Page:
• Review driving safety. Remind your teen that both young children and intoxicated drivers will be on the roads that evening.
  • If your kids are going to a party, tell them to keep an eye on their drink. Once they have put it down, they should not drink it again.
  • Clearly discuss with your teen where they can and cannot go.
  • Track their whereabouts with apps like Snapchat or Find my iPhone.
  • Limit the number of friends in a car. Be proactive and remove distractions for your teen driver and limit the number of kids allowed to ride.
Always remember…
Popular trick-or-treating hours are 5:30 p.m. to 9:00 p.m. so be especially alert for young children during those hours. Also, kids under the age of 12 should NOT be alone at night without adult supervision. If kids are mature enough to be out without supervision, they should stick to familiar areas that are well lit and/or trick-or-treat in groups.
Most importantly...
HAVE FUN! Enjoy the day in your own safe and responsible way. Connect with family and friends alike and make this Halloween one to pleasantly remember!
Articles used for reference and material:
https://www.safekids.org/tip/halloween-safety-tips
https://www.teensafe.com/blog/13-tips-keeping-teens-safe-halloween/
https://www.huffpost.com/entry/halloween-safety-10-tips_b_12561956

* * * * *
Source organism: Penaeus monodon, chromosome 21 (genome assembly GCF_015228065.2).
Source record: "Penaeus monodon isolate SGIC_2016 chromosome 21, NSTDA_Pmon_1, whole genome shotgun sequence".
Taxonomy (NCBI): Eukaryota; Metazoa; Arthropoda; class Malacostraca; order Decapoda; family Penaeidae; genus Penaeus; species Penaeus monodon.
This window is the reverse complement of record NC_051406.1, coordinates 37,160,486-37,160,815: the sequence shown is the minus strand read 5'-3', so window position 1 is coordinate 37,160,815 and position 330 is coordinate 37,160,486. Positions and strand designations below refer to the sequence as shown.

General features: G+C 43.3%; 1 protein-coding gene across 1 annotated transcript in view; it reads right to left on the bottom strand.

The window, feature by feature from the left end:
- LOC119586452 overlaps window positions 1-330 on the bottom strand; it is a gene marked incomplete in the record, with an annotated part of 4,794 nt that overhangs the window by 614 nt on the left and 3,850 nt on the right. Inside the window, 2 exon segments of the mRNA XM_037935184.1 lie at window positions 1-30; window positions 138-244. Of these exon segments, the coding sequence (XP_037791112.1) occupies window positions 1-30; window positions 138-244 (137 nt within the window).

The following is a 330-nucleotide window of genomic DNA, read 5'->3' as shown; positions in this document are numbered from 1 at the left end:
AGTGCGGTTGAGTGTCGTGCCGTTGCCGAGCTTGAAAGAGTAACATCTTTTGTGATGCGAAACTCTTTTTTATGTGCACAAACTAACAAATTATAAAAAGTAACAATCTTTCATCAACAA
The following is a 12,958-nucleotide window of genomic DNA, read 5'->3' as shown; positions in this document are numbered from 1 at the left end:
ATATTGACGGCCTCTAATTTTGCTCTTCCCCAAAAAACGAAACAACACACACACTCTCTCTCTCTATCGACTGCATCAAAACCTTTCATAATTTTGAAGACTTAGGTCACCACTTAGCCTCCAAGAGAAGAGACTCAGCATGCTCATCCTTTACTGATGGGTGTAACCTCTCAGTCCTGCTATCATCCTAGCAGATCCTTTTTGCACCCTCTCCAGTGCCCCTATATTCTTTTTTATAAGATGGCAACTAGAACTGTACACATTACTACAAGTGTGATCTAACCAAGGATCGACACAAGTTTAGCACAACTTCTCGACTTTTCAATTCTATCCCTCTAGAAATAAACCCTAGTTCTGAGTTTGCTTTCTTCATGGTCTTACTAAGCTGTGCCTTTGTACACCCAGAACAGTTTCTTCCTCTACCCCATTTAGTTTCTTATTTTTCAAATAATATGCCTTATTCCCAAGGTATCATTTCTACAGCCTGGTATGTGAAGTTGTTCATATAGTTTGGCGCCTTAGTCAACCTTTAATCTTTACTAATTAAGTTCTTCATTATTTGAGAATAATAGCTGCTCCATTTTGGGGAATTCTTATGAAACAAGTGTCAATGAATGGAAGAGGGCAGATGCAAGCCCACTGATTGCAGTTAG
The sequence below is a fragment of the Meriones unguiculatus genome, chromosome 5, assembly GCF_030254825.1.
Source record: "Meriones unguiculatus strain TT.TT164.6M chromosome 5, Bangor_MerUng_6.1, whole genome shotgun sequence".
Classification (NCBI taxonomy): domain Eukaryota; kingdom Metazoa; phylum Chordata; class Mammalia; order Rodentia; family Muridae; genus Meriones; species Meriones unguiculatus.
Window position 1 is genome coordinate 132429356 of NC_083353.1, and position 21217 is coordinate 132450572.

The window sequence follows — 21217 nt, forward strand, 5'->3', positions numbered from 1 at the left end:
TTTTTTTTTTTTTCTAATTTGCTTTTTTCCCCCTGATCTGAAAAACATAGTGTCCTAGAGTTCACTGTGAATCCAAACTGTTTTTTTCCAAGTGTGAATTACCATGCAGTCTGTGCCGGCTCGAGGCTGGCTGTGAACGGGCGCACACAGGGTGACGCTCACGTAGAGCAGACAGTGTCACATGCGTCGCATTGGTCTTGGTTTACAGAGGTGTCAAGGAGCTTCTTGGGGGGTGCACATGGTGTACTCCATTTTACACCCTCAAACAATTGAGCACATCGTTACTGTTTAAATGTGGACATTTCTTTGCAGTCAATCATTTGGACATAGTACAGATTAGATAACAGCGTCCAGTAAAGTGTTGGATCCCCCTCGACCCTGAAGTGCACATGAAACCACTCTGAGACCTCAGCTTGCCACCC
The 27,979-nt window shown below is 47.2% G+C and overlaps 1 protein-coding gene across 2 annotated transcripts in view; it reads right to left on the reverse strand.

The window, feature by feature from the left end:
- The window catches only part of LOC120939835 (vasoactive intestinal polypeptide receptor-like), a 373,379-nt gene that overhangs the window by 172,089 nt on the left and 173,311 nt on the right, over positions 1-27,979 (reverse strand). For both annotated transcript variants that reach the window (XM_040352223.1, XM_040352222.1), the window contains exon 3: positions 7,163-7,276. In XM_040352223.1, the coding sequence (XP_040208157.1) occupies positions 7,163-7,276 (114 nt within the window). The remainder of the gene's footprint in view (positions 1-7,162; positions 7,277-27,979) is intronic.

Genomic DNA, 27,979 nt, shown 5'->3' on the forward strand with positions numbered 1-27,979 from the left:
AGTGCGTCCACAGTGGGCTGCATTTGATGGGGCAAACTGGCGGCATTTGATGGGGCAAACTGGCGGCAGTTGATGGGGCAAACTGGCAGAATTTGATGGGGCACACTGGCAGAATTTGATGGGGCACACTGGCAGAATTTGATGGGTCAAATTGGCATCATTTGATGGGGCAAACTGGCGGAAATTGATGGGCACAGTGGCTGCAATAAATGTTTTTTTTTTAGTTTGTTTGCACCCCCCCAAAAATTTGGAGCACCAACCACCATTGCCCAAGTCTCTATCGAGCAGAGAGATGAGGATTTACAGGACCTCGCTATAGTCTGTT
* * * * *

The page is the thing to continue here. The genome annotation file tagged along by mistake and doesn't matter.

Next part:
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May is National Military Appreciation Month

 

May is best known for Memorial Day - the last Monday of the month, however in 1999 congress designated entire month of May to recognize and appreciate the Armed Forces of America - past and present. Each year the president makes a proclamation, reminding Americans of the important role the U.S. Armed Forces have played in the history and development of our country. flags 2

Here are 7 ways we reblogged from veteranaid.org that you can do to celebrate the month and show your appreciation to the brave men and women who serve and have served our country!  
  • Saying thank you. If you see a member of the armed forces in his or her uniform, take a moment to shake hands, and simply say that you appreciate their service. In the same way, many veterans wear a hat or shirt that reflects their prior service. Taking a moment just to offer your gratitude is simple and free.
  • Help their loved ones. If you are a friend or acquaintance with the family of a deployed service member, consider little ways in which you could help with every day tasks to give them a hand. Maybe the lawn could use mowing, a hot meal could be delivered at suppertime, or the kids needs to be picked up from school one day. Small things that might give a break to the husband or wife working to do all family roles of their own could go a long way.
  • Offer and publicize a military discount. If you are a business owner, a military discount for all current and prior service members could be an easy way to show your thanks. Make it easy on them by posting it somewhere near checkout and ensuring your staff are aware. Even small discounts are appreciated by members of our military and their families, and every penny saved helps a family’s budget stretch further.